Background: Comparison of functional results of lengthening temporalis myoplasty relies in current practice on subjective scales. The goal of this study was to define a simple, reproducible, objective scale validated through a comparison with a subjective scale for smile symmetrization results after temporal muscle myoplasty.
Methods: A retrospective study was conducted on 25 patients having a unilateral facial palsy and rehabilitated with lengthening temporalis myoplasty. Evaluation consisted of objective measures: smile horizontal symmetry between left and right sides, vertical symmetry, and smile width on healthy and paretic sides on preoperative and postoperative photographs. Subjective scales were also used (i.e., a numeric scale and the Terzis and Noah scale) by a jury (four professionals and four nonprofessionals) and the patient himself or herself. Each evaluation was performed in three conditions: at rest, at intermediary smile, and at maximum smile.
Results: Comparison of objective measures on the impaired side showed a postoperative improvement in the three conditions evaluation. Reproducibility of the numeric scale was weak for evaluation at rest and fair for maximum smile evaluation (intraclass correlation coefficient of 0.57). The Terzis and Noah scale was not reproducible from one observer to another. At maximum smile, a correlation between smile symmetry in the vertical plane, smile symmetry in the horizontal plane, and professional evaluation with the numeric scale on the one hand and global patient satisfaction on the other hand was observed.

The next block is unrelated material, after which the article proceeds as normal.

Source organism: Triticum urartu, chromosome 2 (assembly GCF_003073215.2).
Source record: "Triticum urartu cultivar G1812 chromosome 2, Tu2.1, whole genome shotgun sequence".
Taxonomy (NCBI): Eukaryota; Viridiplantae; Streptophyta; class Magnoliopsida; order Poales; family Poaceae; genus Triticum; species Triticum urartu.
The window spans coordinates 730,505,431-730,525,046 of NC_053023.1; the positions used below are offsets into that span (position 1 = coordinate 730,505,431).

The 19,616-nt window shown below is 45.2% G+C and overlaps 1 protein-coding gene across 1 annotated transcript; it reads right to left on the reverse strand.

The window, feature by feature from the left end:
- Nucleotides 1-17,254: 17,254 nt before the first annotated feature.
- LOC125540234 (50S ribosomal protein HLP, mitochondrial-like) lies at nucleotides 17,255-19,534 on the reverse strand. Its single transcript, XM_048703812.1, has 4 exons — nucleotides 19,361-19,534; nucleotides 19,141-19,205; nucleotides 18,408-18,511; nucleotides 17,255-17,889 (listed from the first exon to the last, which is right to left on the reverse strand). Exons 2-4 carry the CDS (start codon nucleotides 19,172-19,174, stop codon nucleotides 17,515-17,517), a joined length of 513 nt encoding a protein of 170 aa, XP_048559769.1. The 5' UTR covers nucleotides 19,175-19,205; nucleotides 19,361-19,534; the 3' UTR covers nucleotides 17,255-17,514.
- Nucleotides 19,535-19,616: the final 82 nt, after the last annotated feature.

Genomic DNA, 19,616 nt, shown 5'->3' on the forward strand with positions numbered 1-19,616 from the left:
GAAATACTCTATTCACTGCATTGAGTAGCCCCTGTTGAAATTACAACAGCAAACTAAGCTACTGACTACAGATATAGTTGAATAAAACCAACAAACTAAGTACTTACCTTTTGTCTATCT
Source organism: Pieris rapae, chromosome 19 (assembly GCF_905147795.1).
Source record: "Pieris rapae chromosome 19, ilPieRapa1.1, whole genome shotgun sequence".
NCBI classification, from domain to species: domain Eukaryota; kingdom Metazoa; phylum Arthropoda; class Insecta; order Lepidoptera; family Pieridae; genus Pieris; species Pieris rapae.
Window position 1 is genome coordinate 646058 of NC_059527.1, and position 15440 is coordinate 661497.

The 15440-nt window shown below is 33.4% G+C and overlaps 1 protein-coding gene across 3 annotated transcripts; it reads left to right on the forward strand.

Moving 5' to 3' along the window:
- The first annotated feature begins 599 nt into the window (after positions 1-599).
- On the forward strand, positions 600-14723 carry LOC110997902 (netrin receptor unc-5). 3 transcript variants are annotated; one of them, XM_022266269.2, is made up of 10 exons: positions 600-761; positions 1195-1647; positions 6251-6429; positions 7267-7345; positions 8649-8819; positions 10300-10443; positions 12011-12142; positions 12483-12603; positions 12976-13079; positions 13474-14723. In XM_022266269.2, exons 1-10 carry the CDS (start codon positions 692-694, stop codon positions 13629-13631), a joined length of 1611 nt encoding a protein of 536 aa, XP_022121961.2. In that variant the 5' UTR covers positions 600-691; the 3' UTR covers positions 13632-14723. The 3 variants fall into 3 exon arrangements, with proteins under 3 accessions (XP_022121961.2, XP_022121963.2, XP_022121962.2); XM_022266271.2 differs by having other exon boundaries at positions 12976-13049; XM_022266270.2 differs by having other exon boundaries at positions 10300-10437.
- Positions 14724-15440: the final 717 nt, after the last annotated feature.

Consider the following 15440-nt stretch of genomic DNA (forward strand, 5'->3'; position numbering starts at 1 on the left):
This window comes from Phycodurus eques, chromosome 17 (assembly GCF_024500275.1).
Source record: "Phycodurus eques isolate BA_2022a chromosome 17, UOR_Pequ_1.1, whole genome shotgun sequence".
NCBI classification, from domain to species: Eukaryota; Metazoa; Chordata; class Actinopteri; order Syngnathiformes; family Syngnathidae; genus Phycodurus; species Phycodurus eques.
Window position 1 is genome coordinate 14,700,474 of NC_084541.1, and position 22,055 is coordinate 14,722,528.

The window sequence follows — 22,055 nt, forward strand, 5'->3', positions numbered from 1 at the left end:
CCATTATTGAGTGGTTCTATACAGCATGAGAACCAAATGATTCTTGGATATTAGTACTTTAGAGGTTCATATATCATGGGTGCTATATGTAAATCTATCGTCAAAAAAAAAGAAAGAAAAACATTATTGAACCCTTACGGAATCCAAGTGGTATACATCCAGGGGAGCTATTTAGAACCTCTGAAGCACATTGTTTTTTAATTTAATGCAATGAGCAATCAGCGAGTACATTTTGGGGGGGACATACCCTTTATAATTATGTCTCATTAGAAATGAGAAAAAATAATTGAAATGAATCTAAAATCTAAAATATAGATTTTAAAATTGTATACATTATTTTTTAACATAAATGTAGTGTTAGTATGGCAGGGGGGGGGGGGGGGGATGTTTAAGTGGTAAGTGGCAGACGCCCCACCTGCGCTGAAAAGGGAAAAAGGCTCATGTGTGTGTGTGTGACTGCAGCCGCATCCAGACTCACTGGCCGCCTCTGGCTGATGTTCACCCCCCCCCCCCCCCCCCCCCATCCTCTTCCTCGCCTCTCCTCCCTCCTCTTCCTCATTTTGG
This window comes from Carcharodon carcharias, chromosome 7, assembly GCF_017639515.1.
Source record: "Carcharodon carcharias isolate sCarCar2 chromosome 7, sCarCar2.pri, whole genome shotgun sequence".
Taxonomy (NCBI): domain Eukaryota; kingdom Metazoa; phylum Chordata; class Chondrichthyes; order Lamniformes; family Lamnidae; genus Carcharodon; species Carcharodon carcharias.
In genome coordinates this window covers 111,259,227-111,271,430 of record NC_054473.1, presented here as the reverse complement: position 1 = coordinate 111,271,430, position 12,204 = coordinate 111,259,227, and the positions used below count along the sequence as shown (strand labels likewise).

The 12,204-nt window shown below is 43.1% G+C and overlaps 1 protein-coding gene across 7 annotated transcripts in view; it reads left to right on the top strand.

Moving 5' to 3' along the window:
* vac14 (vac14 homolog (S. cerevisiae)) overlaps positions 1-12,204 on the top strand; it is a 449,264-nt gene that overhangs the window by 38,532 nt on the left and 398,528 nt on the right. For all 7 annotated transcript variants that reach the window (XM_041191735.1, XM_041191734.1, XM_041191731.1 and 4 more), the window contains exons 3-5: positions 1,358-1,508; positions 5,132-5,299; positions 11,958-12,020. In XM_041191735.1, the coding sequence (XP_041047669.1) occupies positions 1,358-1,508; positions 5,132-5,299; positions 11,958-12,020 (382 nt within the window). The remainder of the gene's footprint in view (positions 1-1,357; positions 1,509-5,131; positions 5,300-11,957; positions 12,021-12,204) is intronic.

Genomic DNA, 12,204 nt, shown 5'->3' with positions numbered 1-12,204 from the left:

Conclusion: Postoperative smile horizontal symmetry between left and right sides, and smile vertical symmetry, are good indicators with which to assess postoperative results of facial palsy rehabilitation.
From the Otolaryngology Department, the Department of Biostatistics, Public Health and Medical Information, and the Federation of Clinical Neurophysiology, AP-HP, Pitié-Salpêtrière Hospital; the Pierre Louis Institute of Epidemiology and Public Health, Sorbonne University, University Pierre and Marie Curie; and Inserm, UMR S-1159.
Received for publication June 11, 2015; accepted July 26, 2016.
Disclosure: The authors have no financial interest to declare in relation to the content of this article.
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Claire Foirest, M.D., Academic Department of Otolaryngology–Head and Neck Surgery, Pitié-Salpêtrière Hospital, 47-83 Boulevard de l’Hôpital, 75013 Paris, France, firstname.lastname@example.org